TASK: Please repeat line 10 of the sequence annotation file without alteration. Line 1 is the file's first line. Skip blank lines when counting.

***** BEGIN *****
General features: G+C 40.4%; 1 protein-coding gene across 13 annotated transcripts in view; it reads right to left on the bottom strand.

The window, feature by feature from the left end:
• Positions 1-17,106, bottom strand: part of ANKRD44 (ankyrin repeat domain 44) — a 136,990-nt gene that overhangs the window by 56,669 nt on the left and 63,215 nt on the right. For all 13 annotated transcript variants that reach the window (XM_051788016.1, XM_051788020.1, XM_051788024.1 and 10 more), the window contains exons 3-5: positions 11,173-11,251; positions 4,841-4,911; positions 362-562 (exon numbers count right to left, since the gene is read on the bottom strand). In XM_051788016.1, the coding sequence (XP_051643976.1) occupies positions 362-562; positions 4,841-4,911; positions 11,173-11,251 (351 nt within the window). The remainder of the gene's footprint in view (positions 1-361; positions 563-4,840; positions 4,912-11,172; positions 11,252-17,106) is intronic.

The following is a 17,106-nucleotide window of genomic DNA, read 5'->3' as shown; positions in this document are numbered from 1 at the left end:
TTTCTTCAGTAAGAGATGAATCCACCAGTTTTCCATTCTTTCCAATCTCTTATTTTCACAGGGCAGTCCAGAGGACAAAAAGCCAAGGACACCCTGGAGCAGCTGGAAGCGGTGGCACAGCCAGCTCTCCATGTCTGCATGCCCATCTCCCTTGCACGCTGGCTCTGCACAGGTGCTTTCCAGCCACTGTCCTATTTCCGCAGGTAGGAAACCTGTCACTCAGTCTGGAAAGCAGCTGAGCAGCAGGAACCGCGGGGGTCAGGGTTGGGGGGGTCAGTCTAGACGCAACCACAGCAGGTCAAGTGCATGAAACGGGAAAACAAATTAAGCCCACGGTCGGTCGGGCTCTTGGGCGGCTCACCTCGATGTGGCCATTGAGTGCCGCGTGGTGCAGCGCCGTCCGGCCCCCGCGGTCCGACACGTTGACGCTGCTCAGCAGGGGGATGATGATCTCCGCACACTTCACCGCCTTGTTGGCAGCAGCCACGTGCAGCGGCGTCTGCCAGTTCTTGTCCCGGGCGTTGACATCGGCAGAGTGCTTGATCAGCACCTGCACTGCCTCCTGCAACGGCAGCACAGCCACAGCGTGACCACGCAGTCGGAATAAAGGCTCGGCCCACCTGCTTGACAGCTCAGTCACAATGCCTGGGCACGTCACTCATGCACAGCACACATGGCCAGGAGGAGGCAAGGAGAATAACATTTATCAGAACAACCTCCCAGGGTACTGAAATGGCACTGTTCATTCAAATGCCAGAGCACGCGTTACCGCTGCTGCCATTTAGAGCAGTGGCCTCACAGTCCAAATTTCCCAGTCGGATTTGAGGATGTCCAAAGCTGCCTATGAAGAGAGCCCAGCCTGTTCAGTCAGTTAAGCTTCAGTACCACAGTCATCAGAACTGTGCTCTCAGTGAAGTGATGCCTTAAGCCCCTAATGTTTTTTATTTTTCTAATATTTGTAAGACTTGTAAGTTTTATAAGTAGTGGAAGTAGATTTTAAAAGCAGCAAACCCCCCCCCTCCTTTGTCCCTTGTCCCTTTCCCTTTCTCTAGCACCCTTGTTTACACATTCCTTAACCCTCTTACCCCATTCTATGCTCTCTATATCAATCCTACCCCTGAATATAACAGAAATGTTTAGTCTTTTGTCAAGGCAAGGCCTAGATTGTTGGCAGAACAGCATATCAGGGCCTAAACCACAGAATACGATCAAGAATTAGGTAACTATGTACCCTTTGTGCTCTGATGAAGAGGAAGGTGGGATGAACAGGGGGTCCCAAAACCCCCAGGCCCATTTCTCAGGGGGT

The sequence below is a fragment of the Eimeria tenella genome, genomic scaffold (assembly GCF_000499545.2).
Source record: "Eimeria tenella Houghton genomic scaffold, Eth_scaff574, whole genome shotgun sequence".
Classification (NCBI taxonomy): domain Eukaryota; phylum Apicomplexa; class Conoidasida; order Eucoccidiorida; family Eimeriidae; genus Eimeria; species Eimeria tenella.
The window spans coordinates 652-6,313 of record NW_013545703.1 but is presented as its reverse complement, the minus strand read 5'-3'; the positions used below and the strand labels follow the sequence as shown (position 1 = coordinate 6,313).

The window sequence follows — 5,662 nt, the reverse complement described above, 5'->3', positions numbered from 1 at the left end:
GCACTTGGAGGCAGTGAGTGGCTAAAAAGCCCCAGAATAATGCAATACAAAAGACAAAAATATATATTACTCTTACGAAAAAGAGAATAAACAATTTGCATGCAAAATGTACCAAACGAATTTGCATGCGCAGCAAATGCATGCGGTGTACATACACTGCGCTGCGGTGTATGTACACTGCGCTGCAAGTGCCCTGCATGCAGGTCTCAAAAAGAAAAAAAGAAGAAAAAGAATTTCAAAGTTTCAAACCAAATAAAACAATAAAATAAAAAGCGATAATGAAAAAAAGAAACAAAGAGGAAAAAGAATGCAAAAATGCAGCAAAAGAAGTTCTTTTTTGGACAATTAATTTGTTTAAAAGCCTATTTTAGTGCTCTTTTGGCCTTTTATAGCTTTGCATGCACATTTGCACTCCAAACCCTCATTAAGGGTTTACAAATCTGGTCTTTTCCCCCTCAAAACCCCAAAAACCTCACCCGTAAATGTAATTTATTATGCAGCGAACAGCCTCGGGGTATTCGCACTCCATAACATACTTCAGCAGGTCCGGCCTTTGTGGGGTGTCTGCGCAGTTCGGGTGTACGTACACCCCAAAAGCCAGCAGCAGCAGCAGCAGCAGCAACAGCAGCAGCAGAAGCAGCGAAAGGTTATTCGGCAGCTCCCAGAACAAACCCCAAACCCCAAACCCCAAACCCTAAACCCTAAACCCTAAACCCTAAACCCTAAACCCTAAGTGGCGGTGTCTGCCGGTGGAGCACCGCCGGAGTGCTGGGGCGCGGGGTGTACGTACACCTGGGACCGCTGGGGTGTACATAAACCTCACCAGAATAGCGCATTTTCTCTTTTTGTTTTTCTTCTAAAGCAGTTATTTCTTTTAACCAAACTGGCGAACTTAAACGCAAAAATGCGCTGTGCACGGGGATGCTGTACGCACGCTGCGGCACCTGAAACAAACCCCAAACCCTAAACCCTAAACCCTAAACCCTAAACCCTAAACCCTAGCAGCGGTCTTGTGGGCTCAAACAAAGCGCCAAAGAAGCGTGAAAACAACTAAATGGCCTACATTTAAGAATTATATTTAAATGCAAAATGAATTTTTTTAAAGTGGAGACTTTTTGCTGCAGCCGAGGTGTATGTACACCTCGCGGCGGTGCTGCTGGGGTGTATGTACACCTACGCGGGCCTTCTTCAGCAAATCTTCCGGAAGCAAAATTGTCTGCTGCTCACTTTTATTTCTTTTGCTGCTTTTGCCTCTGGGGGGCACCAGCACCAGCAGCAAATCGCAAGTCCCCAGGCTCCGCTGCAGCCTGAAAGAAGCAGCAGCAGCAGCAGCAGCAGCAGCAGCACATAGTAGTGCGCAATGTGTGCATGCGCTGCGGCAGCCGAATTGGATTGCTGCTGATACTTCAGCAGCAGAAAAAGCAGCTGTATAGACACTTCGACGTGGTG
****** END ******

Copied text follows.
The window sequence follows — 5,662 nt, the reverse complement described above, 5'->3', positions numbered from 1 at the left end: